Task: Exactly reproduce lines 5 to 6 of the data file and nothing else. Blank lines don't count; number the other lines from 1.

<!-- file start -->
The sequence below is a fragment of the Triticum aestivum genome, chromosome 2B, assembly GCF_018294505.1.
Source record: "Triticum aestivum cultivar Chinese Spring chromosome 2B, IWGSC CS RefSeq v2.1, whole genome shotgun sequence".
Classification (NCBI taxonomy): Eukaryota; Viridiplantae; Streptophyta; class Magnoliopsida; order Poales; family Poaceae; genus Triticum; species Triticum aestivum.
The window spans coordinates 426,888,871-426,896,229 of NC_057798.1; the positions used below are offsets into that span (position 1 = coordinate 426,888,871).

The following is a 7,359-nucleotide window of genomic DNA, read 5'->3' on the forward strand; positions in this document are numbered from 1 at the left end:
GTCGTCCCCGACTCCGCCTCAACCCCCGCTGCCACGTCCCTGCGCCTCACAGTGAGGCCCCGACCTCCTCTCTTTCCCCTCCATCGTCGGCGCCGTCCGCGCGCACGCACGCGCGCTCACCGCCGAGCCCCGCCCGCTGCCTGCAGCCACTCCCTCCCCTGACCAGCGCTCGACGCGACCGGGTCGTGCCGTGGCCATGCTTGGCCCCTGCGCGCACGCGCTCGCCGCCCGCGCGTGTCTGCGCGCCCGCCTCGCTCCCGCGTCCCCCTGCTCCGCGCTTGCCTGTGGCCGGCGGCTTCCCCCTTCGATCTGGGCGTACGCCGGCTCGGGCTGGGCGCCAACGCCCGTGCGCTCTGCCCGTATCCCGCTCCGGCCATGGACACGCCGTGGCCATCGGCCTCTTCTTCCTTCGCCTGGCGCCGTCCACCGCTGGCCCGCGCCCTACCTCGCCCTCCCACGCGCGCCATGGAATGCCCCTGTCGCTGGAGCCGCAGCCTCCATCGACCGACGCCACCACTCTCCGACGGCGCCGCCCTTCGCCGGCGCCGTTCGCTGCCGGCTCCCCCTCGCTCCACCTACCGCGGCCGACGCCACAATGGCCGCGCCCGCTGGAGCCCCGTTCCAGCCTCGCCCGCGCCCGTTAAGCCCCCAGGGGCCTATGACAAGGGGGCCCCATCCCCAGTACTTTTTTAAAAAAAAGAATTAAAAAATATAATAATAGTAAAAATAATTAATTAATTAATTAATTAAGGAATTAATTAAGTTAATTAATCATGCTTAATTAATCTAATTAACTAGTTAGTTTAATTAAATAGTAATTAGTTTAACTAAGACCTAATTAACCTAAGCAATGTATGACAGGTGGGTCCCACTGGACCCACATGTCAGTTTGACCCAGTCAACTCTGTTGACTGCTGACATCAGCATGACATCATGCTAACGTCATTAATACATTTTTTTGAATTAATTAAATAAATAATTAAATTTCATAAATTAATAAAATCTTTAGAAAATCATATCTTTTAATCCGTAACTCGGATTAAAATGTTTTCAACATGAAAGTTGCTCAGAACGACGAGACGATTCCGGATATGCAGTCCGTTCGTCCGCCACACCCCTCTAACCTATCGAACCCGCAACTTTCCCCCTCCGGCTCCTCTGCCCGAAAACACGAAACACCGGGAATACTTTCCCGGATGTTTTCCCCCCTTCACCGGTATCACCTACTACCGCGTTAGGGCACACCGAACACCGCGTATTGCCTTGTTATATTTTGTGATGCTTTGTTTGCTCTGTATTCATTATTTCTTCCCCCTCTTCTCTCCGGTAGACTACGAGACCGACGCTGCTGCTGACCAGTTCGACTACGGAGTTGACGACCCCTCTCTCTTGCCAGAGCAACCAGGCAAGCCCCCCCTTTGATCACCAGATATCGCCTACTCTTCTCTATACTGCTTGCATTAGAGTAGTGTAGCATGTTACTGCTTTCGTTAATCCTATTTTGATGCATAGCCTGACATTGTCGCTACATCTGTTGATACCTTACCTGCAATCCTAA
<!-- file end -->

The following is a 7,359-nucleotide window of genomic DNA, read 5'->3' on the forward strand; positions in this document are numbered from 1 at the left end:
GTCGTCCCCGACTCCGCCTCAACCCCCGCTGCCACGTCCCTGCGCCTCACAGTGAGGCCCCGACCTCCTCTCTTTCCCCTCCATCGTCGGCGCCGTCCGCGCGCACGCACGCGCGCTCACCGCCGAGCCCCGCCCGCTGCCTGCAGCCACTCCCTCCCCTGACCAGCGCTCGACGCGACCGGGTCGTGCCGTGGCCATGCTTGGCCCCTGCGCGCACGCGCTCGCCGCCCGCGCGTGTCTGCGCGCCCGCCTCGCTCCCGCGTCCCCCTGCTCCGCGCTTGCCTGTGGCCGGCGGCTTCCCCCTTCGATCTGGGCGTACGCCGGCTCGGGCTGGGCGCCAACGCCCGTGCGCTCTGCCCGTATCCCGCTCCGGCCATGGACACGCCGTGGCCATCGGCCTCTTCTTCCTTCGCCTGGCGCCGTCCACCGCTGGCCCGCGCCCTACCTCGCCCTCCCACGCGCGCCATGGAATGCCCCTGTCGCTGGAGCCGCAGCCTCCATCGACCGACGCCACCACTCTCCGACGGCGCCGCCCTTCGCCGGCGCCGTTCGCTGCCGGCTCCCCCTCGCTCCACCTACCGCGGCCGACGCCACAATGGCCGCGCCCGCTGGAGCCCCGTTCCAGCCTCGCCCGCGCCCGTTAAGCCCCCAGGGGCCTATGACAAGGGGGCCCCATCCCCAGTACTTTTTTAAAAAAAAGAATTAAAAAATATAATAATAGTAAAAATAATTAATTAATTAATTAATTAAGGAATTAATTAAGTTAATTAATCATGCTTAATTAATCTAATTAACTAGTTAGTTTAATTAAATAGTAATTAGTTTAACTAAGACCTAATTAACCTAAGCAATGTATGACAGGTGGGTCCCACTGGACCCACATGTCAGTTTGACCCAGTCAACTCTGTTGACTGCTGACATCAGCATGACATCATGCTAACGTCATTAATACATTTTTTTGAATTAATTAAATAAATAATTAAATTTCATAAATTAATAAAATCTTTAGAAAATCATATCTTTTAATCCGTAACTCGGATTAAAATGTTTTCAACATGAAAGTTGCTCAGAACGACGAGACGATTCCGGATATGCAGTCCGTTCGTCCGCCACACCCCTCTAACCTATCGAACCCGCAACTTTCCCCCTCCGGCTCCTCTGCCCGAAAACACGAAACACCGGGAATACTTTCCCGGATGTTTTCCCCCCTTCACCGGTATCACCTACTACCGCGTTAGGGCACACCGAACACCGCGTATTGCCTTGTTATATTTTGTGATGCTTTGTTTGCTCTGTATTCATTATTTCTTCCCCCTCTTCTCTCCGGTAGACTACGAGACCGACGCTGCTGCTGACCAGTTCGACTACGGAGTTGACGACCCCTCTCTCTTGCCAGAGCAACCAGGCAAGCCCCCCCTTTGATCACCAGATATCGCCTACTCTTCTCTATACTGCTTGCATTAGAGTAGTGTAGCATGTTACTGCTTTCGTTAATCCTATTTTGATGCATAGCCTGACATTGTCGCTACATCTGTTGATACCTTACCTGCAATCCTAA